Genetic attributes unique to the Prince William Sound (PWS) population, that either pre-existed or emerged in the years following the Exxon Valdez oil spill (EVOS), may help explain the lack of recovery in the PWS stock following the 1993 collapse, and may also illuminate the causes of the collapse. Diseases are key variables that help explain the population dynamics of PWS herring since the 1990s decline. The contribution of the EVOS to the PWS decline is more controversial. However, recent studies have shown that herring embryos are sensitive to fitness impacts at very low concentrations of oil, these low-level exposures can affect fitness and natural selection from pollutants can quickly drive complex genetic change in exposed populations. Are there connections that link the PWS herring collapse and lack of recovery with disease impacts and the oil spill?
Conspicuous events that coincided with the dramatic PWS collapse include the Exxon Valdez oil spill four years previous, and the emergence of disease. Researchers test hypotheses concerning the effects of oil exposure, the effects of disease challenge, and their potential interactive effects, on herring health and fitness. Researchers will test predictions and hypotheses by reconstructing genome-wide genetic change through time (over the past 30 years) in PWS fish and compare this to population genetic change through time in two reference site populations (Sitka Sound and Togiak Bay). Furthermore, a series of laboratory-based experiments will test for population differences in their response to oil exposure in early life and subsequent resilience to pathogen exposures. Physiological measurements and patterns of genome-wide gene expression will serve to reveal similarities and differences in mechanisms of response to these stressors between PWS and reference population fish.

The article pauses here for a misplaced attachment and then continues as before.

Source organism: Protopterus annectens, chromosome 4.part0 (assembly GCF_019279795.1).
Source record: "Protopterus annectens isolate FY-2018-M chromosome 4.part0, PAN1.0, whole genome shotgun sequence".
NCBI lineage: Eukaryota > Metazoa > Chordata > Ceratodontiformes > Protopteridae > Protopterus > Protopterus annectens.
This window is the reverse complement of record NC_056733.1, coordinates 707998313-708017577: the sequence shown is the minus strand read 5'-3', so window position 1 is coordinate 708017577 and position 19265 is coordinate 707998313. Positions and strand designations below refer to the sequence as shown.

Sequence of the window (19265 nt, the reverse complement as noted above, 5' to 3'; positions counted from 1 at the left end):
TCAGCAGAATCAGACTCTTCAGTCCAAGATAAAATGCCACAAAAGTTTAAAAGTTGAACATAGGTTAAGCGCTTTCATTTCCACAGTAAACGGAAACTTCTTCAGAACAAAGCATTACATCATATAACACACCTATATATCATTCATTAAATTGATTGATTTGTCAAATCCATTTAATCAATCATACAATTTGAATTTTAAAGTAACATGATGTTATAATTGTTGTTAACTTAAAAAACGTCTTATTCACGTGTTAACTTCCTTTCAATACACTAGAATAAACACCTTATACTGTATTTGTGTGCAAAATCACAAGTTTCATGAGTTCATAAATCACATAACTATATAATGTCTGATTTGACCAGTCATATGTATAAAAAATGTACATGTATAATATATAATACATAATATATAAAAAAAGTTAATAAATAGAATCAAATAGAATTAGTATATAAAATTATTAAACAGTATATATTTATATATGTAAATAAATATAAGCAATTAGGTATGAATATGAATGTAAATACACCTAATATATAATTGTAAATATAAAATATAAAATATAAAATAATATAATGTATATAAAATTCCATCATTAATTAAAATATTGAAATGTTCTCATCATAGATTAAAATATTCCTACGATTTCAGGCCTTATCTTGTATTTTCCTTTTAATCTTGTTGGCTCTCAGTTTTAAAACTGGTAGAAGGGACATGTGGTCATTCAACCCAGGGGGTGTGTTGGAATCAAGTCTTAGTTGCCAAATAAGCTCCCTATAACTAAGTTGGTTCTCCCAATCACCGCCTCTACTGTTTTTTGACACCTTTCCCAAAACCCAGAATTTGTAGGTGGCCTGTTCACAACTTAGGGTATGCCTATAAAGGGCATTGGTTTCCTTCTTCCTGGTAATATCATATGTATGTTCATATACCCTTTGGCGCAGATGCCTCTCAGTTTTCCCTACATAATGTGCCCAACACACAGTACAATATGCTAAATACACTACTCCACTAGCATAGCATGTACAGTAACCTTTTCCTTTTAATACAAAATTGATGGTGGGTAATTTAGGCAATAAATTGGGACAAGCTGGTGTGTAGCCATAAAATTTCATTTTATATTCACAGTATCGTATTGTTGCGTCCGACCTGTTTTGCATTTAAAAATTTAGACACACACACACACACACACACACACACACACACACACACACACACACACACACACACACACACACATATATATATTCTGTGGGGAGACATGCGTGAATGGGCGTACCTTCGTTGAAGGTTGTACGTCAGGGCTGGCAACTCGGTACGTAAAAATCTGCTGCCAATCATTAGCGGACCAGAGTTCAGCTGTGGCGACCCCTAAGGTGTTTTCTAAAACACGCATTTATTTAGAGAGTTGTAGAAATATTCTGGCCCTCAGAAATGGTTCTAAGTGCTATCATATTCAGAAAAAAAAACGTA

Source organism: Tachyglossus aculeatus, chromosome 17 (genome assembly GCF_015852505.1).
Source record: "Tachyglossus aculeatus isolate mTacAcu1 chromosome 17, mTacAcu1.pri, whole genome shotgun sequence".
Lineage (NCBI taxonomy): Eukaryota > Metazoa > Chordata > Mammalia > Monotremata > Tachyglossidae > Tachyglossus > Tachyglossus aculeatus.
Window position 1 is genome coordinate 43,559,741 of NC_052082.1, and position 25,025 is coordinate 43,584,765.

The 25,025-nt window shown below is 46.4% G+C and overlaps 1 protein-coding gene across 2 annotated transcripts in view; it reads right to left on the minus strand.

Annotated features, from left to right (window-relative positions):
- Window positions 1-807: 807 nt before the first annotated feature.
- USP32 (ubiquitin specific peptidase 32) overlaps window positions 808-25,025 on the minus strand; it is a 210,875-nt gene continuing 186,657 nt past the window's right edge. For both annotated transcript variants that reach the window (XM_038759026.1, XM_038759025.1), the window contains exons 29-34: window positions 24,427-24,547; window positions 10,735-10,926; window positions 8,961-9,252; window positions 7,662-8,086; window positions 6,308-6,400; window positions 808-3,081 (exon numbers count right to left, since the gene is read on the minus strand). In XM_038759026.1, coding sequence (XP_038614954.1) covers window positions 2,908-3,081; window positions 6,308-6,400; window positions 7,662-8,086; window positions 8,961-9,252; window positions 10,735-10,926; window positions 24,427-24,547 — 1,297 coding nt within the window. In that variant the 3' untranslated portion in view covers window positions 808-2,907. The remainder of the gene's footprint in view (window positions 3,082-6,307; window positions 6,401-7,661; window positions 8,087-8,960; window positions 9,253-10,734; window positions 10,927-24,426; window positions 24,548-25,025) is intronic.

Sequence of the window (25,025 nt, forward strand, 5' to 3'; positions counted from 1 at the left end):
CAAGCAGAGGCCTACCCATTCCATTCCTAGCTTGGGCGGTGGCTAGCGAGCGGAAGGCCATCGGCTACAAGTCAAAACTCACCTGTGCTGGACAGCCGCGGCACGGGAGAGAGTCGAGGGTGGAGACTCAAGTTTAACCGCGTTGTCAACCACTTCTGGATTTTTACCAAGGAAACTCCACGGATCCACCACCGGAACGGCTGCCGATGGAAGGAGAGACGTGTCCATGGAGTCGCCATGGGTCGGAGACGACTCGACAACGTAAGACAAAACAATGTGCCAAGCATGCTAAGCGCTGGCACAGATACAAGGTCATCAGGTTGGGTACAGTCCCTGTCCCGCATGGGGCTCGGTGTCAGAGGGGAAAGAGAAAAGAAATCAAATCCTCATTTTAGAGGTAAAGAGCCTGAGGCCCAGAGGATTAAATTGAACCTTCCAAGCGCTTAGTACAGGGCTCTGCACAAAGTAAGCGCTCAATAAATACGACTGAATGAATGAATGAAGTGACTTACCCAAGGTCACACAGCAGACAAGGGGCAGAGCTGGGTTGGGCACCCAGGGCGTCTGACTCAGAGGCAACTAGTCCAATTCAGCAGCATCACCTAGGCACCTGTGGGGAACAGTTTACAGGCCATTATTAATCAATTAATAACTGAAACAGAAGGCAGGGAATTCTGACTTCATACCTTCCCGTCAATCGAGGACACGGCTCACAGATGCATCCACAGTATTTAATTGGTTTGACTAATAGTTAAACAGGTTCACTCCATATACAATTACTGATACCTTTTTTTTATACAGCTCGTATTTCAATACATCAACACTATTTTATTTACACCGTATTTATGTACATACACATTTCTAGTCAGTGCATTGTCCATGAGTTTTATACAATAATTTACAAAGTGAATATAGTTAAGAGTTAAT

To date, the researchers have completed the first draft of a reference genome assembly for Pacific herring. Experimental design and first steps for lab studies involving oil exposure on live herring were developed and are underway. This experiment involved exposing three different populations of Pacific herring to a broad range of low concentrations of oil during development, including populations from Sitka Sound, Prince William Sound, and Puget Sound. The animals from these exposure experiments have hatched and are currently in their grow-out phase. Pathogen exposure experiments with these animals are being conducted early in 2019. These studies should provide novel insights into the causes and consequences of recent dramatic demographic changes in PWS fish, potentially inform novel intervention strategies, and provide modern genomic resources for management and conservation of Pacific herring.